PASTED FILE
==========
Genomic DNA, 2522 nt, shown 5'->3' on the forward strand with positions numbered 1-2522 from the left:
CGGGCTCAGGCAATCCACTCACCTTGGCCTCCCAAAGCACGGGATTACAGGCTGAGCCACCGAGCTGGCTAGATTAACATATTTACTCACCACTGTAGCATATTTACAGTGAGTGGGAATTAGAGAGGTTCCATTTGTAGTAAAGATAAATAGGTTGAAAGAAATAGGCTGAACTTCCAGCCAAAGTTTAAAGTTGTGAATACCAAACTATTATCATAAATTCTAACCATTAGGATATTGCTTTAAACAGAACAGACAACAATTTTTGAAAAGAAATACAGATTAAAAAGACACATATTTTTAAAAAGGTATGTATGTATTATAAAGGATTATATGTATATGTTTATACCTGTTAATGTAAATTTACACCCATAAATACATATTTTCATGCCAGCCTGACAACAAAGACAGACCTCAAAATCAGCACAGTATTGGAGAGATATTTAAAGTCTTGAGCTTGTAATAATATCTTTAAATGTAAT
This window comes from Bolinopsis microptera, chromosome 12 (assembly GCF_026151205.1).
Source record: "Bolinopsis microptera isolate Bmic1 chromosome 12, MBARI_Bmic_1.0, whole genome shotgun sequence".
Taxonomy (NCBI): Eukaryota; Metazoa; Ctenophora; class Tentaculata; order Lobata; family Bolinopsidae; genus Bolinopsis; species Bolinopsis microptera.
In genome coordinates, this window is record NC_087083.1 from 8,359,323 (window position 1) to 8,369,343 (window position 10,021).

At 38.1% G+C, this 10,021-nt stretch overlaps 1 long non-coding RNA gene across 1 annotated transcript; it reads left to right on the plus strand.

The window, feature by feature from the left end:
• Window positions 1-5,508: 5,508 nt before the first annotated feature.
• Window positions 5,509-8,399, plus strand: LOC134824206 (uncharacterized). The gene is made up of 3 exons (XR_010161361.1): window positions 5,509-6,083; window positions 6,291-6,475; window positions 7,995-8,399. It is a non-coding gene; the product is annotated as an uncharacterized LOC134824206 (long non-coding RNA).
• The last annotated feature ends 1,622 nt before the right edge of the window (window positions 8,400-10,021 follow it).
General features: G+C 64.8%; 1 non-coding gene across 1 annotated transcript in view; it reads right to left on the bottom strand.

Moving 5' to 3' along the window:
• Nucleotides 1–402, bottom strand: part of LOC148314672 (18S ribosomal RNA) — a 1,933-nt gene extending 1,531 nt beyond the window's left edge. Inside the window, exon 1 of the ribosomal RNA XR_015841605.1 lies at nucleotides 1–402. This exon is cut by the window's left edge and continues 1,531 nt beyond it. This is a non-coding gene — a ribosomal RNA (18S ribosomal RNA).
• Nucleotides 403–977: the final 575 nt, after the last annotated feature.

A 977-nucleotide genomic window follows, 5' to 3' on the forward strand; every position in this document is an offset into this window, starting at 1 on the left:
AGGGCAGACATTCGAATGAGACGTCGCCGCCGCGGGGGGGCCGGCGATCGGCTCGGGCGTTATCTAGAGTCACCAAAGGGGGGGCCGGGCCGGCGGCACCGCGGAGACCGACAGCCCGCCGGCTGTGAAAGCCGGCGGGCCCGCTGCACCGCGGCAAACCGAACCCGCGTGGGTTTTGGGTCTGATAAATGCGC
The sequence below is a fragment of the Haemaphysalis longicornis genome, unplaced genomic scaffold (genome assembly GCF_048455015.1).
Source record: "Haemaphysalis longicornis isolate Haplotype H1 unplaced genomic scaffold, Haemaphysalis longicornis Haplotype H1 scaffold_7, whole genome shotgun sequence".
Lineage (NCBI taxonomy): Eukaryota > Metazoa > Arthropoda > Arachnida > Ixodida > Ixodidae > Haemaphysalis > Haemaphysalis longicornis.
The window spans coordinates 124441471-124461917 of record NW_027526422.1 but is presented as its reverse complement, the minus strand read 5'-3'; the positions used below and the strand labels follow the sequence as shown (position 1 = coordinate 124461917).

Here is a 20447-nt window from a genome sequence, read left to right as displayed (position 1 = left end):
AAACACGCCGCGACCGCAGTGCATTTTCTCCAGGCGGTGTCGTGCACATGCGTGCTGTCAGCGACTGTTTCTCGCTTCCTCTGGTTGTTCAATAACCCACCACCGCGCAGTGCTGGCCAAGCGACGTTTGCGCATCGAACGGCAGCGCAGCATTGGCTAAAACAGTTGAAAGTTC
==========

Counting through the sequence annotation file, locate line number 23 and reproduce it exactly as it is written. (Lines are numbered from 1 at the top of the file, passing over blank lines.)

AAACACGCCGCGACCGCAGTGCATTTTCTCCAGGCGGTGTCGTGCACATGCGTGCTGTCAGCGACTGTTTCTCGCTTCCTCTGGTTGTTCAATAACCCACCACCGCGCAGTGCTGGCCAAGCGACGTTTGCGCATCGAACGGCAGCGCAGCATTGGCTAAAACAGTTGAAAGTTC